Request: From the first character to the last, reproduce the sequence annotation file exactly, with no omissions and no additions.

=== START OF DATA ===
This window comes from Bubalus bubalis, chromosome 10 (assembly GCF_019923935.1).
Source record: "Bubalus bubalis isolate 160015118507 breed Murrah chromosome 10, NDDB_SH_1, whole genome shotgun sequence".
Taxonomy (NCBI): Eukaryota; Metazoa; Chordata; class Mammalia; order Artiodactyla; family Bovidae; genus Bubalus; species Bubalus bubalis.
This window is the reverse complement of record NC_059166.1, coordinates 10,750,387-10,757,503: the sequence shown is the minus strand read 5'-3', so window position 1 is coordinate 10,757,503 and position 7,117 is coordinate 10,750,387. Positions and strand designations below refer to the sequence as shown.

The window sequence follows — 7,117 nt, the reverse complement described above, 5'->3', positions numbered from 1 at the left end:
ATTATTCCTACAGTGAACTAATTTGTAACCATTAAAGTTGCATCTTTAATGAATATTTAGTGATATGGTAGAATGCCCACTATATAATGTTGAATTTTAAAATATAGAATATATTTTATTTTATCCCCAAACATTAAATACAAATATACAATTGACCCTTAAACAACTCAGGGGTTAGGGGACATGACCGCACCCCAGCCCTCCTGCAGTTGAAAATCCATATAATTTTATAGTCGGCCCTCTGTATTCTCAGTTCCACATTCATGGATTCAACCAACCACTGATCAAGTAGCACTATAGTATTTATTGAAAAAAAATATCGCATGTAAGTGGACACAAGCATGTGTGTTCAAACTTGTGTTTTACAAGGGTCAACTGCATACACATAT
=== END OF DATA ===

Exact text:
This window comes from Bubalus bubalis, chromosome 10 (assembly GCF_019923935.1).
Source record: "Bubalus bubalis isolate 160015118507 breed Murrah chromosome 10, NDDB_SH_1, whole genome shotgun sequence".
Taxonomy (NCBI): Eukaryota; Metazoa; Chordata; class Mammalia; order Artiodactyla; family Bovidae; genus Bubalus; species Bubalus bubalis.
This window is the reverse complement of record NC_059166.1, coordinates 10,750,387-10,757,503: the sequence shown is the minus strand read 5'-3', so window position 1 is coordinate 10,757,503 and position 7,117 is coordinate 10,750,387. Positions and strand designations below refer to the sequence as shown.

The window sequence follows — 7,117 nt, the reverse complement described above, 5'->3', positions numbered from 1 at the left end:
ATTATTCCTACAGTGAACTAATTTGTAACCATTAAAGTTGCATCTTTAATGAATATTTAGTGATATGGTAGAATGCCCACTATATAATGTTGAATTTTAAAATATAGAATATATTTTATTTTATCCCCAAACATTAAATACAAATATACAATTGACCCTTAAACAACTCAGGGGTTAGGGGACATGACCGCACCCCAGCCCTCCTGCAGTTGAAAATCCATATAATTTTATAGTCGGCCCTCTGTATTCTCAGTTCCACATTCATGGATTCAACCAACCACTGATCAAGTAGCACTATAGTATTTATTGAAAAAAAATATCGCATGTAAGTGGACACAAGCATGTGTGTTCAAACTTGTGTTTTACAAGGGTCAACTGCATACACATAT